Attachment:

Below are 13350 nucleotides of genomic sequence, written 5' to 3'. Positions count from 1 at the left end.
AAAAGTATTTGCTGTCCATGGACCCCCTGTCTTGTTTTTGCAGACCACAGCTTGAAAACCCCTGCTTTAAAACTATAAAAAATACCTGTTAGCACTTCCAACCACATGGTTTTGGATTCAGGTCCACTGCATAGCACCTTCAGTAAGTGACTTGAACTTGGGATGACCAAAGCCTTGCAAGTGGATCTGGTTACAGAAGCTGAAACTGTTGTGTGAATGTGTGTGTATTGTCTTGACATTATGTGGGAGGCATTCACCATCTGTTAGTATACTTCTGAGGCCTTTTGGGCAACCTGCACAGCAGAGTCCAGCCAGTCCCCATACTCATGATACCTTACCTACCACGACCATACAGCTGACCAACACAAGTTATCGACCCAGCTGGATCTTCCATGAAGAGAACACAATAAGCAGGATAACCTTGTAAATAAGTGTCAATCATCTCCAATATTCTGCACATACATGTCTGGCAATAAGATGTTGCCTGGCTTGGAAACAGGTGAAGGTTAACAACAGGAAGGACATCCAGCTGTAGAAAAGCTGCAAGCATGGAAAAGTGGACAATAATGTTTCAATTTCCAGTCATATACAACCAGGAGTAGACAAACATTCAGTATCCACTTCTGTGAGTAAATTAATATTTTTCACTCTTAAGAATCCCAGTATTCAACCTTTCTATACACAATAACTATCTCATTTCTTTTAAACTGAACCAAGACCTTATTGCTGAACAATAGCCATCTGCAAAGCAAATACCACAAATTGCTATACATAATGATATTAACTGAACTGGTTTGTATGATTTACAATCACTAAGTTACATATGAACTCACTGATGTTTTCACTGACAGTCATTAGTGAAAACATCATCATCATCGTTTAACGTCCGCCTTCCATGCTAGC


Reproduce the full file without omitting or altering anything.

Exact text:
Below are 13350 nucleotides of genomic sequence, written 5' to 3'. Positions count from 1 at the left end.
AAAAGTATTTGCTGTCCATGGACCCCCTGTCTTGTTTTTGCAGACCACAGCTTGAAAACCCCTGCTTTAAAACTATAAAAAATACCTGTTAGCACTTCCAACCACATGGTTTTGGATTCAGGTCCACTGCATAGCACCTTCAGTAAGTGACTTGAACTTGGGATGACCAAAGCCTTGCAAGTGGATCTGGTTACAGAAGCTGAAACTGTTGTGTGAATGTGTGTGTATTGTCTTGACATTATGTGGGAGGCATTCACCATCTGTTAGTATACTTCTGAGGCCTTTTGGGCAACCTGCACAGCAGAGTCCAGCCAGTCCCCATACTCATGATACCTTACCTACCACGACCATACAGCTGACCAACACAAGTTATCGACCCAGCTGGATCTTCCATGAAGAGAACACAATAAGCAGGATAACCTTGTAAATAAGTGTCAATCATCTCCAATATTCTGCACATACATGTCTGGCAATAAGATGTTGCCTGGCTTGGAAACAGGTGAAGGTTAACAACAGGAAGGACATCCAGCTGTAGAAAAGCTGCAAGCATGGAAAAGTGGACAATAATGTTTCAATTTCCAGTCATATACAACCAGGAGTAGACAAACATTCAGTATCCACTTCTGTGAGTAAATTAATATTTTTCACTCTTAAGAATCCCAGTATTCAACCTTTCTATACACAATAACTATCTCATTTCTTTTAAACTGAACCAAGACCTTATTGCTGAACAATAGCCATCTGCAAAGCAAATACCACAAATTGCTATACATAATGATATTAACTGAACTGGTTTGTATGATTTACAATCACTAAGTTACATATGAACTCACTGATGTTTTCACTGACAGTCATTAGTGAAAACATCATCATCATCGTTTAACGTCCGCCTTCCATGCTAGC